How would you describe your personal style?

A bit quirky, Standout and interesting pieces of jewellry and clothing attract me.  In my home I like to see the elements of my life come together, so every part of the world I have been to is represented by special pieces mixed in with many objects from local artists and designers.

 

Do you have a particular material or object that you love to use?

Wood and copper are my current materials of choice and my favourite tools in the workshop are my beautiful Lie Nielson chisels and Blue Spruce Mallet.

 

Where would you like to fly to in the world next?

I am going back to Paris and then on to Buenos Airies next – two beautiful cities that fill me with inspiration.

 

What is your favourite building?

My current favourite building is the Frank Gehry paper bag building

 

What is your favourite Interior Style?

Modern but not minimalist.

 

If you could choose a piece of furniture to add to your collection what would it be? and why?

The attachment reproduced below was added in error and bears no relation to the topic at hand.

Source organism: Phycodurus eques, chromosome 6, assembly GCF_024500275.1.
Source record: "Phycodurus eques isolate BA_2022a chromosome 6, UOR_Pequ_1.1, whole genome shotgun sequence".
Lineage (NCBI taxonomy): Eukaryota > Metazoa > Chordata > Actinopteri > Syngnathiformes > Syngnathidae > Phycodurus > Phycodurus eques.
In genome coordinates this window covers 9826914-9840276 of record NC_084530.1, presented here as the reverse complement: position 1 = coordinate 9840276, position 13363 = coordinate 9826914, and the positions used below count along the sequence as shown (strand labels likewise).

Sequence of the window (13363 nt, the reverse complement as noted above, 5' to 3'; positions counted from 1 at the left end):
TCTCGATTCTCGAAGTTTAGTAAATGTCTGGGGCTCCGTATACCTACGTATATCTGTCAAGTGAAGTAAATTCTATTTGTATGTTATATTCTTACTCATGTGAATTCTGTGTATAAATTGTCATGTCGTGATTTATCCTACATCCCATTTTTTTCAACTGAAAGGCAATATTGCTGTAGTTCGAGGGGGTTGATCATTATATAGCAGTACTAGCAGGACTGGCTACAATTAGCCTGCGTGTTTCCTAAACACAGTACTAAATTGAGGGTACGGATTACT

I would love the Peacock Chair by Dror Benshetrit for Capellini.  It is sensuous in shape and touch, provides the interesting counterpoint of colours from one side of the fabric to the other and just invites you to be seated.

Peacock Chair by Dror Benshetrit for Capellini
What is your essential piece of clothing?

A great pair of shoes

 

Jewellery has been worn by men and women for centuries what is your favourite piece?

I have a wide woven silver bangle my husband bought me that is quite old and just feels like it belongs on my arm.

 

What is a Movie or Book that you have enjoyed recently?